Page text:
When I was young my parents were unable to buy a television. To watch television we visited a friend of my father who had to work day and night to pay for this feature. At home we played games, listened to the radio and read books.
My parents always went to the same small shops around the corner. The owners knew my parents very well.
My parents had to pay attention to their financial budget all the time. To buy a television or another expensive product they had to save money for many years. When something broke down it was always repaired. People reused almost everything.
My parents did not have any idea about the outside world. The world ended at the border of my hometown (Leiden, The Netherlands). One week in a year we went to visit the brothers and the sister of my father in Gelderland about 60 kilometers away from Leiden. We went there by train. His brothers were farmers. They never went on a holiday. They had no idea how the countries outside the Netherlands looked like.
The consumer in the fifties (I was born in 1951) were what I call Balanced Consumers. The majority of the consumers had to reflect and to save money before they could buy a product. Products were constructed to stay alive for a long time. The counterpart of the balanced consumer was the isolated craftsman or the isolated local businessman. Most of the shops and the companies were one (wo)man shows. They were owned and operated by a family. The children were more or less forced to help their parents.
Suddenly the first supermarket appeared. It was created by a local entrepreneur. Soon he repeated the concept in many other towns. The supermarket was the next step in a scaling process that went up and up. The producers had to move the same way. Slowly they destroyed the “one man shows” in every area of society.
My uncles had to stop their “one wo(man)” farms because the local market stopped to function. The only way to survive was to get a contract from a meat-producer. In a short time the producer almost owned their farms and kept lowering the prices he wanted to pay. At the end my uncles had to stop farming.
The big supermarkets started to buy their products on a very large scale. In the first step they bought their products on a local level but soon they started to globalize. This stimulated international transport (boat and airplane).
What happened to the customer?
The customer changed from a human being into a concept. The marketing departments of the big companies designed classifications and the consumer was put into a classification. Companies started to specialize to produce for a special target group.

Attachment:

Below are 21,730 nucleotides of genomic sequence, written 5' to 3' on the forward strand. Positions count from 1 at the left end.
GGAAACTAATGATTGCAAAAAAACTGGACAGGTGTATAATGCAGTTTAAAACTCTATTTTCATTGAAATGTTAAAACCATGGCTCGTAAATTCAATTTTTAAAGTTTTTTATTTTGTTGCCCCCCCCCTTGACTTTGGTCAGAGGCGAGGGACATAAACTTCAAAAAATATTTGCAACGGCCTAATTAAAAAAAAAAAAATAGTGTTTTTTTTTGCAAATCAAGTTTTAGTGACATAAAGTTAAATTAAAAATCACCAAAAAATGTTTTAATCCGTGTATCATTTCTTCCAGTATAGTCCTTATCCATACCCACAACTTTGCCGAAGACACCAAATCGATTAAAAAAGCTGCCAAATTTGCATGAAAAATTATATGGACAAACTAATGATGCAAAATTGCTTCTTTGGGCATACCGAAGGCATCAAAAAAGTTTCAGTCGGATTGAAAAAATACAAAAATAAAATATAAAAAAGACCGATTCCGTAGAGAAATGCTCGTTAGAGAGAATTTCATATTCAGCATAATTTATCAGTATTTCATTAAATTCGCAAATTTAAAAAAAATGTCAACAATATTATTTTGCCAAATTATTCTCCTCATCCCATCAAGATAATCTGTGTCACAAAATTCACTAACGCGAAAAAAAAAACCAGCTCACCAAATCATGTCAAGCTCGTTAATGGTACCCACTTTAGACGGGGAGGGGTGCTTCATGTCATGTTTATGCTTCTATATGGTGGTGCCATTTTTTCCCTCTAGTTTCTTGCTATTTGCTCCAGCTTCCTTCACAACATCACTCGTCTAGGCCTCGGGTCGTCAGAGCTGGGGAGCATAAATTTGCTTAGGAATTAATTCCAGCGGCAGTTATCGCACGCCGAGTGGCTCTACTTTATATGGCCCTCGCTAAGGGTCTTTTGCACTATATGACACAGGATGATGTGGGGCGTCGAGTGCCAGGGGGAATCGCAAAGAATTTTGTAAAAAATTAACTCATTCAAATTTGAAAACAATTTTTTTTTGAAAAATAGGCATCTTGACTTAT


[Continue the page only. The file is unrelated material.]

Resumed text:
They also started to advertise. Customers started to standardize themselves. The artificial group constructed by the marketeers became a real-life group. The customers started to behave the way the marketeers predicted.
To keep the production-systems running the next innovation in marketing had to be constructed. The impulses of the customer were highly stimulated. The impulses are highly volatile. They react on trends and hypes. The needs of the customer started to fluctuate on a large scale. In the end the market became almost unpredictable. The only way to react was to scale up again, lower the costs of manual production, to automate and to standardize.
The impulsive customer is just one type of customer. They are the target of the producers. The impulsive customer is mostly young.
The creative, conservative, social and conscious customer are forgotten. They are mostly older. The social customers are group-oriented, cooperative and empathic. The creative customers are intelligent. They know how to buy almost everything for free. The conservative customers want to stay in the past. They don’t like impulse-marketing. The conscious customers know that the producers are wasting nature. The complement of the impulsive customer is a forgotten majority.
The producers try to create a very intelligent production/marketing-machine to sell old fashioned, creative, cheap, trendy, social, green products. This is almost impossible. The one-to-one shops, the craftsman and the old fashioned farmer are coming back. People stop to watch television and start to read a book or play a game. Radio is on its return. The economy is moving down. Inflation is speading up. People have to look at their budget again. The amount of customers that are buying second hand articles is increasing. The Balanced Customer is on its return.
We have moved full cycle.